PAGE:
Crew Cuts: Do the collapse
The Crew's title defense has run aground. Let's survey the wreckage.
Columbus kept its 2008 championship nucleus mostly intact, but that corps wasn't explosive enough to keep the Crew afloat in the 2009 MLS playoffs. The Black and Gold bowed out of the Eastern Conference semifinals last Thursday with a 3-2 loss to Real Salt Lake, who took the two-game series 4-2 on aggregate.
Columbus accomplished a lot this year, winning its second straight Supporters' Shield for regular-season dominance while advancing to the knockout stage of the CONCACAF Champions League, which will resume in March.
Pulling off both required quite the balancing act, and all the extra action seemed to take its toll. Columbus ended the season on a worse skid than the 0-2-5 mark that began the year, losing five of their last six matches, including three straight at home.
How did Columbus get here, and what can they learn from it?
Last year's impeccable chemistry stemmed from Coach Sigi Schmid's consistent starting lineup week in and week out. During the busy September-October stretch run, Coach Robert Warzycha had no choice but to shuffle his lineups in order to keep guys fresh, but at season's end he kept tinkering.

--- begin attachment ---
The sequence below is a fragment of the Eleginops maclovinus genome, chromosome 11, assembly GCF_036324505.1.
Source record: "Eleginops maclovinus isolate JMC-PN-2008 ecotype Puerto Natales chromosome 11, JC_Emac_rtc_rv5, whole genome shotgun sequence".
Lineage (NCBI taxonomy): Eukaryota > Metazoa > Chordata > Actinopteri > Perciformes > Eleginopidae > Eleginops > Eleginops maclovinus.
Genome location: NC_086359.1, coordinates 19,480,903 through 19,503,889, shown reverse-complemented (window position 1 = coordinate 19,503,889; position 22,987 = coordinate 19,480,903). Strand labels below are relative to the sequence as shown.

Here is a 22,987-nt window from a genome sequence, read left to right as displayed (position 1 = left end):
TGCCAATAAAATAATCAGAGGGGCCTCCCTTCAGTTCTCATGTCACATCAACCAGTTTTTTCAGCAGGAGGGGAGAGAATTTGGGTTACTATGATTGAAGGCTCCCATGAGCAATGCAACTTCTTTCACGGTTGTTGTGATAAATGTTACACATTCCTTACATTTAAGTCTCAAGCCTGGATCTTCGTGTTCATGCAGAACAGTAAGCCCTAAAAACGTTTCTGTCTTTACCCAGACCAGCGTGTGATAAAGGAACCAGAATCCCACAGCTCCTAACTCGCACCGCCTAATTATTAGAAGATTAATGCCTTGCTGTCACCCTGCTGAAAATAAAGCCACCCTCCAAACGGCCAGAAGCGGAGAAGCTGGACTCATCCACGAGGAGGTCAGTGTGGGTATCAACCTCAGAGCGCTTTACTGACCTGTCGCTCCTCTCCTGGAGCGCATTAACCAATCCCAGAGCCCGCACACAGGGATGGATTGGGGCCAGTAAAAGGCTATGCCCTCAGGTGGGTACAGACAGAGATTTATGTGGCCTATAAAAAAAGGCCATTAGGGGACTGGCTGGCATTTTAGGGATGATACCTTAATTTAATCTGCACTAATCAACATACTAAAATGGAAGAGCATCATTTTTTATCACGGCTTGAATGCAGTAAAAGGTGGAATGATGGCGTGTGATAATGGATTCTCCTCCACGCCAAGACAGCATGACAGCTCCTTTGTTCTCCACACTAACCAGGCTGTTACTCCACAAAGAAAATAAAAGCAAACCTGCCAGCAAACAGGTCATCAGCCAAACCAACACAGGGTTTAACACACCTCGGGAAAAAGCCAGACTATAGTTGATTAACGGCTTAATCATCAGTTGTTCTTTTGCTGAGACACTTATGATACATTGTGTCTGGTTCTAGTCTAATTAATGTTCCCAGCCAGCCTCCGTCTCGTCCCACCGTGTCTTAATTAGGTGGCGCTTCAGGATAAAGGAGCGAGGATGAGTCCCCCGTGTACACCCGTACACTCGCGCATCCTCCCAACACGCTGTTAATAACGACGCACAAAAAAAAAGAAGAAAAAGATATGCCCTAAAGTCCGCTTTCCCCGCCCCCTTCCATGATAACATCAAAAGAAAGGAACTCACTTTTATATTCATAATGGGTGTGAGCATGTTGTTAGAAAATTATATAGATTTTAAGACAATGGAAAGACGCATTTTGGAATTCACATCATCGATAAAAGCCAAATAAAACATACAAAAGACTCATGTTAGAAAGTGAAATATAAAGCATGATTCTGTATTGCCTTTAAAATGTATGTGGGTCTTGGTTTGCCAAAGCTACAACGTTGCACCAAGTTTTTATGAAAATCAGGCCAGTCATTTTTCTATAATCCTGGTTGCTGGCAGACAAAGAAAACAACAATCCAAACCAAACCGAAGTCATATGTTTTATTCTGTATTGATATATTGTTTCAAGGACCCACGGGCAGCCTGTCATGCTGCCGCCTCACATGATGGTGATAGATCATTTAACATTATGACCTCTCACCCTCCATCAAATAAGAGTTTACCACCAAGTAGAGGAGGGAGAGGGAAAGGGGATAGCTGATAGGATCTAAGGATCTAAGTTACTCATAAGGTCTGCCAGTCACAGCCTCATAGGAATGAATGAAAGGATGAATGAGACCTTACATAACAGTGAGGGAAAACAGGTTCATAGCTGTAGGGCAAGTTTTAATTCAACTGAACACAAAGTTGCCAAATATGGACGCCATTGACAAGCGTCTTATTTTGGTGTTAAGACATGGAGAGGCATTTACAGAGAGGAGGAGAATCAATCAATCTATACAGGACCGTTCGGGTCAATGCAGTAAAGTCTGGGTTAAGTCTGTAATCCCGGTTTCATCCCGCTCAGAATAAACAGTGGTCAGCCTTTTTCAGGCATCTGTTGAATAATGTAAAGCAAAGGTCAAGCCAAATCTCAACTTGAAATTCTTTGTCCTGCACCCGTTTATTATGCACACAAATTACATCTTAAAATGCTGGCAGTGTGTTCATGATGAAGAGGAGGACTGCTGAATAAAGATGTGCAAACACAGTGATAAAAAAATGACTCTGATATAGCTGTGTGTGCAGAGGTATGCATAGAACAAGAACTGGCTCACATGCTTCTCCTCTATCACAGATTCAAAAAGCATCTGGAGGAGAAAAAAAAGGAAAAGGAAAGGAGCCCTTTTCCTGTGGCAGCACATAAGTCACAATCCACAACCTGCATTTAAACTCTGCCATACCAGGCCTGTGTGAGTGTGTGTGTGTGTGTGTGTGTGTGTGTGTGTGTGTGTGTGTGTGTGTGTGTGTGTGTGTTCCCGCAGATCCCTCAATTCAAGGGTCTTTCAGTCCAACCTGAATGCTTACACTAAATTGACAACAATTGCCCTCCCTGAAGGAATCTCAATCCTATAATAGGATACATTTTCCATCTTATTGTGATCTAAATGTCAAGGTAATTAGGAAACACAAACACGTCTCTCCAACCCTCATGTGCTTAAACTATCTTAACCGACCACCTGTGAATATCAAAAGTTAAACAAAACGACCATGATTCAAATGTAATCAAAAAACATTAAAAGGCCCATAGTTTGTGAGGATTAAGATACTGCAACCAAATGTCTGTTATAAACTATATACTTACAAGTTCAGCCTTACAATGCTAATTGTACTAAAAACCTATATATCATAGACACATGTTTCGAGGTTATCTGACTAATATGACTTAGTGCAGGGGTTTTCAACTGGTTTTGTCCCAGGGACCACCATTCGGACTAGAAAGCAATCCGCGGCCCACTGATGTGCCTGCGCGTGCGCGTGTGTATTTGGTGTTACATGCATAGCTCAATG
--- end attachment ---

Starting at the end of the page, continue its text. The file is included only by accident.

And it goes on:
Schmid understood that in crunch time, you put your best players on the field, regardless of recent performances. Warzycha took a page from maligned ex-Crew Coach Greg Andrulis (see: 2004 playoffs) and benched Guillermo Barros Schelotto in game 1 of the playoffs and Robbie Rogers in game 2.
Next year, whenever possible, the Polish Rifle should stick to his guns.
Vets get sloppy
I'm not ready to put Frankie Hejduk out to pasture yet, but more than Warzycha, he's the series goat. The captain's mental mistakes led directly to three of Salt Lake's goals. He needs to be sharper or risk getting replaced by the less flashy but more consistent Jed Zayner.
Alejandro Moreno, on the other hand, may have worn out his welcome. No one is acknowledging that he reprised his 2008 role well Thursday, receiving balls with his back to goal and playing along quick flicks to on-rushing teammates.
But Moreno looked slower than ever out there, and his constant dives came back to bite him when he was legitimately fouled in the box - he received a yellow card rather than a penalty kick for his efforts. His reputation is ruined.
The Crew's top performers this year were hard-nosed players who can perform lots of roles. Danny O'Rourke and Eddie Gaven had career years. On the flip side, Emmanuel Ekpo's one-footed, inconsistent play was maddening.
Repeat titles don't come easy: But, as ever, there's always next year.